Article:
In a certain way this is an augmented reality, especially made to shake people out of their normal routine. As we can see in the video, people clearly react to it; they mostly have fun with it. But it also makes you think; a higher power (in this case a hand from above) can easily wipe you away. Our lives are all very precious to us, yet they’re also very fragile. Maybe we should stop once in a while and think about our lives and the world that surrounds us. This is in line with David Rokeby’s ideas about interactive technologies. He defines an interactive technology as a mirror which provides us with a self-image and which also provides us “with a sense of the relation between this self and the experienced world. This is analogous to our relationship with the universe” [2].   

   Hand From Above     Hand From Above

‘Hand From Above’ investigates how the use of outdoor screens can be used to enhance the feeling of community in a city. There’s even an entire project with conferences about this phenomena, called Urban Screens. Urban Screens defines its goals as follows: “We want to network and sensitise all engaged parties for the possibilities of using the digital infrastructure for contributing to a lively urban society, binding the screens more to the communal context of the space and therefore creating local identity and engagement”. [3]

 ‘Hand From Above’ is an engaging urban screen that playfully transforms its passers-by. It will get people’s attention and temporarily wake them up from their daily routine.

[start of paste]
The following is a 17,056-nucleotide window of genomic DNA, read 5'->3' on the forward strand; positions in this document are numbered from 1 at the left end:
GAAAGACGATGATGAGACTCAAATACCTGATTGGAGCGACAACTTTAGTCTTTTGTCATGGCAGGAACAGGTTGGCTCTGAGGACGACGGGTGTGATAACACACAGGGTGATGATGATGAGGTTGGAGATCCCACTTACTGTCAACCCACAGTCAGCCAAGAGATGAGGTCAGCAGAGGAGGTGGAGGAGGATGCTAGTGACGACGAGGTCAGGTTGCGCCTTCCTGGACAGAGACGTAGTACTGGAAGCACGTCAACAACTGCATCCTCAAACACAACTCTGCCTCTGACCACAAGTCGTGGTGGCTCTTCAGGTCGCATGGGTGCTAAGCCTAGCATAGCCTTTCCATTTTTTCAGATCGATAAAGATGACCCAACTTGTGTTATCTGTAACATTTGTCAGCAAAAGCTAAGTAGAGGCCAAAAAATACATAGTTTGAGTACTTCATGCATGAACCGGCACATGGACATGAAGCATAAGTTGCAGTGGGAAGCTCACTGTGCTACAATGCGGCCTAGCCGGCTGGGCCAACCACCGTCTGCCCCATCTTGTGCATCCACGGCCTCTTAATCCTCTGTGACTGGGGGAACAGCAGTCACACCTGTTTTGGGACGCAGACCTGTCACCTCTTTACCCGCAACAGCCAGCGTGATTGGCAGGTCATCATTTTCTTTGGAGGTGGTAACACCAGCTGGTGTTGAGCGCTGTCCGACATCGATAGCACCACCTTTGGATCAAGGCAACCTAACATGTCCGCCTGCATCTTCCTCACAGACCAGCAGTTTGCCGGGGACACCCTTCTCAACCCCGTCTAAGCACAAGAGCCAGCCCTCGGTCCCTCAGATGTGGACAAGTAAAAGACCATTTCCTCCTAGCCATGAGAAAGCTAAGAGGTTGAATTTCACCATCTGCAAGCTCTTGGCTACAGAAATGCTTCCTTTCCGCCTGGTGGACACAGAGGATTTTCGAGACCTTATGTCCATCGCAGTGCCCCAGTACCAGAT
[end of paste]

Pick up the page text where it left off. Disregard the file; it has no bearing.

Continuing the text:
[1] Chris O’Shea: http://www.chrisoshea.org/projects/hand-from-above/

[2] Rokeby, David. ‘Transforming Mirrors: Subjectivity and Control in Interactive Media’ (1995). In: Edward Shanken, red. Art and Electronic Media. London: Phaidon, 2009: p. 223.

[3] Urban Screens: http://www.urbanscreens.org/




Topshot Helmet

‘Topshot Helmet’ is a device to see yourself from above. It is inspired by the so called ‘GTA View’. GTA (Grand Theft Auto) is a videogame in which a virtual camera follows the avatar from a top view. In this gameplay the camera will always stay right above the avatar, giving the player a birds-eye, godlike view (see also the left picture below).

 With the ‘Topshot Helmet’ you are able to experience this view in reality. You basically wear a big, white helmet that covers your head. A big helium balloon is mounted with wires onto the helmet, and always floats right above you. At the bottom of the balloon, a camera is positioned that is connected to the helmet. In this way it is possible to see the world, and yourself from above.

         GTA View           Topshot Helmet view

Wearing the ‘Topshot Helmet’ will give you an out-of-body-experience. Through this helmet your vision will be released from your body, suggesting that you can control yourself from above. This is almost Godlike. In her article: ‘Embodied Virtuality: Or How to Put Bodies Back Into the Picture’, N. Katherine Hayles explains that the dream of transcending the body has always been expressed through certain kinds of spiritualities. But today we have new possibilities: “to achieve this apotheosis one does not need spiritual discipline, only a good robot surgeon”. [1] Or in the case of the ‘Topshot Helmet’: maybe one only needs a camera and a helium balloon.